Adverse possession

Adverse possession is a principle that allows a person to claim ownership over another person’s property without paying for it, if they have been occupying it without the owner’s permission. If the person claiming adverse possession is successful, then the owner’s right in the property is extinguished and the adverse possessor becomes the owner of the property.

Time and limitation

For an adverse possession claim to be successful in Victoria, you will need to have been in possession of the land for a minimum period of 15 years.  This is reflected in Section 8 of the Limitations of Actions Act 1958 (LAA Act) which provides that no action shall be brought by any person to recover land,  fifteen years from the date on which the right  to recover the land arose.  Section 18 of the LAA Act provides that at the end of that period, the person’s title to the land shall be extinguished.

Under the Transfer of Land Act 1958, section 60 allows a claim to be made to transfer title to the possessor of the land where the requirements of adverse possession are met.

How is Adverse Possession established?

For a claim for the transfer of title due to adverse possession to succeed, the following needs to be shown:

  • The claimant has had exclusive, open and actual but unauthorized use of the relevant land for a continuous period of fifteen years or more;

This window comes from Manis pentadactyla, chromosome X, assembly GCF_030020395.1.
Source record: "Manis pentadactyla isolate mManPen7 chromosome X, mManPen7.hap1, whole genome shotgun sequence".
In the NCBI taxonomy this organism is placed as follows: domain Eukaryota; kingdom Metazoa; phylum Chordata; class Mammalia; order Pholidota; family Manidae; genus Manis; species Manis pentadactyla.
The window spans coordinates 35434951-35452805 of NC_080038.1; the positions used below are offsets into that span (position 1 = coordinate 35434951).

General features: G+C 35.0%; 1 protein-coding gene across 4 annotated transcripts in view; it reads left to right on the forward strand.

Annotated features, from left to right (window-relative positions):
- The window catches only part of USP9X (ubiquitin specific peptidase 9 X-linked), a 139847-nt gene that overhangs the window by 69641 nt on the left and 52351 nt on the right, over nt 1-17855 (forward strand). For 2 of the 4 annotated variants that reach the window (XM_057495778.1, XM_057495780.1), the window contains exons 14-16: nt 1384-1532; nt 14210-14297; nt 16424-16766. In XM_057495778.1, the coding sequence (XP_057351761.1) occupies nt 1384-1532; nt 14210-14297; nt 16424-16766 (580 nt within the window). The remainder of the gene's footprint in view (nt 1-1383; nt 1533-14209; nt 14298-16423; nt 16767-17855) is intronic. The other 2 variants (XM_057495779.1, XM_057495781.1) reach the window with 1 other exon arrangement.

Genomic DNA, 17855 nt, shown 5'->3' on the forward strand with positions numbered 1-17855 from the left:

• The adverse possession of the land has not been secret;
  • The adverse possession of the land has not been by force; and
  • The claimant had the intention to possess the land.

It is important to note that if there are multiple possessors over the 15 years, each of their separate periods can be added together to extinguish the true owner’s title to the land providing no abandonment has occurred.

Evidence of intention to possess the land may differ for each claim, but some examples provided include fencing of the land, payment of rates, making improvements to the land such as building on it, leasing the land to other people, grazing cattle or growing crops on the land.

Under the LAA Act there are certain types of land which are prevented from adverse possession claims being made which include land owned by council, the Crown, Rail Track, Water authorities, and Common property.

What documents are required to submit a claim?

Applications for transfers of title due to adverse possession need to be made to the Titles Office. The documents that will need to be included in such an application include the following:

  • A survey of the relevant property from a licensed surveyor;
  • Declarations from the applicant and other witnesses of proof that there has been requisite possession and intention to possess; and
  • A valuation of the land

Survey based and non-survey based applications

Survey based applications

Surveys are required in if the land does not meet the requirements of a non-survey based application.

A survey must be carried out by a licensed surveyor and include:

  • A plan of survey
  • An abstract field report including description of the land
  • A surveyors report